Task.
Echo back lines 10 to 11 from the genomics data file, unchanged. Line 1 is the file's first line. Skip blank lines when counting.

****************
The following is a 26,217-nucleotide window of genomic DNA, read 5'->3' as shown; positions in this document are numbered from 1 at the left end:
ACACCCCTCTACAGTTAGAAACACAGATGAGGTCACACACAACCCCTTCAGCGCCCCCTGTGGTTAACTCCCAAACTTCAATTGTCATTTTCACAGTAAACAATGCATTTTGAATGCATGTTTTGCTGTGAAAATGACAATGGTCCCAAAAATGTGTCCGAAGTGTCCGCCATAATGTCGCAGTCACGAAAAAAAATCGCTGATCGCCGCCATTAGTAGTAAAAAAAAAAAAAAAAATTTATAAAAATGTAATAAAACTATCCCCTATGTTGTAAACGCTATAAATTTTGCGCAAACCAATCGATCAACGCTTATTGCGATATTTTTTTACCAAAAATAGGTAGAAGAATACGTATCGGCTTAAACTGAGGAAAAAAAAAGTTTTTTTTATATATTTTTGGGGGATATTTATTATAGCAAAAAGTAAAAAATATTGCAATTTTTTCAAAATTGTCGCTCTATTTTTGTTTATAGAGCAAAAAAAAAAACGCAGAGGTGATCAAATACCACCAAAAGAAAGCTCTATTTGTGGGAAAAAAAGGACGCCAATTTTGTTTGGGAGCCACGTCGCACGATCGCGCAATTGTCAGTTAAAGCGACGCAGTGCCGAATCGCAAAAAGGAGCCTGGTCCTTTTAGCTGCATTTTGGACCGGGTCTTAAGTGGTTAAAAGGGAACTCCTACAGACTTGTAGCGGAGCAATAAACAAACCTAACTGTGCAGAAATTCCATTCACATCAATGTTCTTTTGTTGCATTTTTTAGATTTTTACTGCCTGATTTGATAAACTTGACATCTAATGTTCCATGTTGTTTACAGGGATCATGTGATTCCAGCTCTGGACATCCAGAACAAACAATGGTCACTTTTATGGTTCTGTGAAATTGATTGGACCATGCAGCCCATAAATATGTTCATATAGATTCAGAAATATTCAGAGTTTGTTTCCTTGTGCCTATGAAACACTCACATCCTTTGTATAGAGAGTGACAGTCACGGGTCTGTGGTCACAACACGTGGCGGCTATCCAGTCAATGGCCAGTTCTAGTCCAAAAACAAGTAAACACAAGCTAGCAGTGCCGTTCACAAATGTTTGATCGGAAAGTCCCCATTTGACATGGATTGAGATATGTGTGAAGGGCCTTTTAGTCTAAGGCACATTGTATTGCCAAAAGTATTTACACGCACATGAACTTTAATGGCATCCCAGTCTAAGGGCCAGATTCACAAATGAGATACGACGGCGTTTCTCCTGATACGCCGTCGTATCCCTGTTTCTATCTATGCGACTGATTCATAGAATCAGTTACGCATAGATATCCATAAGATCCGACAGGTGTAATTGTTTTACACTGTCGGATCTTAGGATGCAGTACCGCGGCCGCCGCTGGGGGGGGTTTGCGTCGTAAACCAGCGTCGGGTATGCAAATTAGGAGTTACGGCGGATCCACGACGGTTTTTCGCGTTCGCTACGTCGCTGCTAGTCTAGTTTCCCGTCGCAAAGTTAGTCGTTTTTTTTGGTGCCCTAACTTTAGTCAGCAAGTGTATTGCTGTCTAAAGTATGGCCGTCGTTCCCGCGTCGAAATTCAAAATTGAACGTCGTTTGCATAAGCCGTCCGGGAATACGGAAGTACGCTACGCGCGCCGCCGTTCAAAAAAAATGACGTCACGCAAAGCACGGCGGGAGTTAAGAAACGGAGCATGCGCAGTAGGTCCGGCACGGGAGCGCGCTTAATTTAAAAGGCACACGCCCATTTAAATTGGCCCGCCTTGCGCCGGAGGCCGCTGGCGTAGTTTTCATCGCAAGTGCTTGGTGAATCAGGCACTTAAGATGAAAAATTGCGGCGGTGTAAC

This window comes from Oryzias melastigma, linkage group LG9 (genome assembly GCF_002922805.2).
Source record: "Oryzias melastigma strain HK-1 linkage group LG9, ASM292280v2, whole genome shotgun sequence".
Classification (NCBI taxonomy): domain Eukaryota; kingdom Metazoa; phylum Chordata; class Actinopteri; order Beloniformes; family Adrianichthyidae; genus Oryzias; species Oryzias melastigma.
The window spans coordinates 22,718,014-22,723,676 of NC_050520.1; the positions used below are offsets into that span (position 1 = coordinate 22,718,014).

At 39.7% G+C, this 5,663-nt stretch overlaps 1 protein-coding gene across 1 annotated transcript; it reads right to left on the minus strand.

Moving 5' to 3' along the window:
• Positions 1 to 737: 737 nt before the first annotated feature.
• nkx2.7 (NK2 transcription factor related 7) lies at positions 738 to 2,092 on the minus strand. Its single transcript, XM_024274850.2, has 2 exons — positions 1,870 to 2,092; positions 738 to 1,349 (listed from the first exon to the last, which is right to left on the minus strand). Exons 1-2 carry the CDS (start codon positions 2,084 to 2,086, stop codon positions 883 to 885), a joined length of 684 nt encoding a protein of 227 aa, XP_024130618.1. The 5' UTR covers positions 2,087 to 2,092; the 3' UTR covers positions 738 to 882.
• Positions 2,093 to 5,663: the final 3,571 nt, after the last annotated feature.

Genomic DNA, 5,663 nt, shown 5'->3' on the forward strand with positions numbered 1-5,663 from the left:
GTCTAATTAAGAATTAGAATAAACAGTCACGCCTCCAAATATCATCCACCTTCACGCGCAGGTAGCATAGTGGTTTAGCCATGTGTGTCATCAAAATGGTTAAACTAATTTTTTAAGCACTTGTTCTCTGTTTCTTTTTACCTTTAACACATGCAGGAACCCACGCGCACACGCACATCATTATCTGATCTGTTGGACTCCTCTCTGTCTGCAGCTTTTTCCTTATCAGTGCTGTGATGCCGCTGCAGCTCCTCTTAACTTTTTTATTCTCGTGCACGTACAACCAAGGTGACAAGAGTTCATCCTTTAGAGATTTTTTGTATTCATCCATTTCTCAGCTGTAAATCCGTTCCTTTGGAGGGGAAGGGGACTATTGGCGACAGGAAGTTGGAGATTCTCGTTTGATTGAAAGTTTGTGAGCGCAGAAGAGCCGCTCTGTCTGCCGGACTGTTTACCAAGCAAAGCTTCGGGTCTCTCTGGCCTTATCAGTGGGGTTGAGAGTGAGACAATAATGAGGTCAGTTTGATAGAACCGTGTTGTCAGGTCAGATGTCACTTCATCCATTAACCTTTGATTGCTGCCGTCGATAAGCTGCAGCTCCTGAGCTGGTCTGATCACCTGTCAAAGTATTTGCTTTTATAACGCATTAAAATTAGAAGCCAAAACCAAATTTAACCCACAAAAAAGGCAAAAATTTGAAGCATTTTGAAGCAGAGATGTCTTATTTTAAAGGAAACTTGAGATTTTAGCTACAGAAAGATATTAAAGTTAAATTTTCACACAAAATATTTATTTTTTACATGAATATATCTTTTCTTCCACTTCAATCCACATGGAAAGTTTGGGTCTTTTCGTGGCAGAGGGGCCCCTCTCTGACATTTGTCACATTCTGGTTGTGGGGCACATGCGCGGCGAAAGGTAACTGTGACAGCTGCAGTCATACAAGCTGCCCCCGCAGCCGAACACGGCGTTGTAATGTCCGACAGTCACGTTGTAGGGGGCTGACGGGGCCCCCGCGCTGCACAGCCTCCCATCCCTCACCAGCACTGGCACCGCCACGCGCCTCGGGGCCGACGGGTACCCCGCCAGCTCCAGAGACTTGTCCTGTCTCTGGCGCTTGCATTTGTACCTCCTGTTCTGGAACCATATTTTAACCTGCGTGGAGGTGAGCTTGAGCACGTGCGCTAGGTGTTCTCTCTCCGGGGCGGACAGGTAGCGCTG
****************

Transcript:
• nkx2.7 (NK2 transcription factor related 7) lies at positions 738 to 2,092 on the minus strand. Its single transcript, XM_024274850.2, has 2 exons — positions 1,870 to 2,092; positions 738 to 1,349 (listed from the first exon to the last, which is right to left on the minus strand). Exons 1-2 carry the CDS (start codon positions 2,084 to 2,086, stop codon positions 883 to 885), a joined length of 684 nt encoding a protein of 227 aa, XP_024130618.1. The 5' UTR covers positions 2,087 to 2,092; the 3' UTR covers positions 738 to 882.
• Positions 2,093 to 5,663: the final 3,571 nt, after the last annotated feature.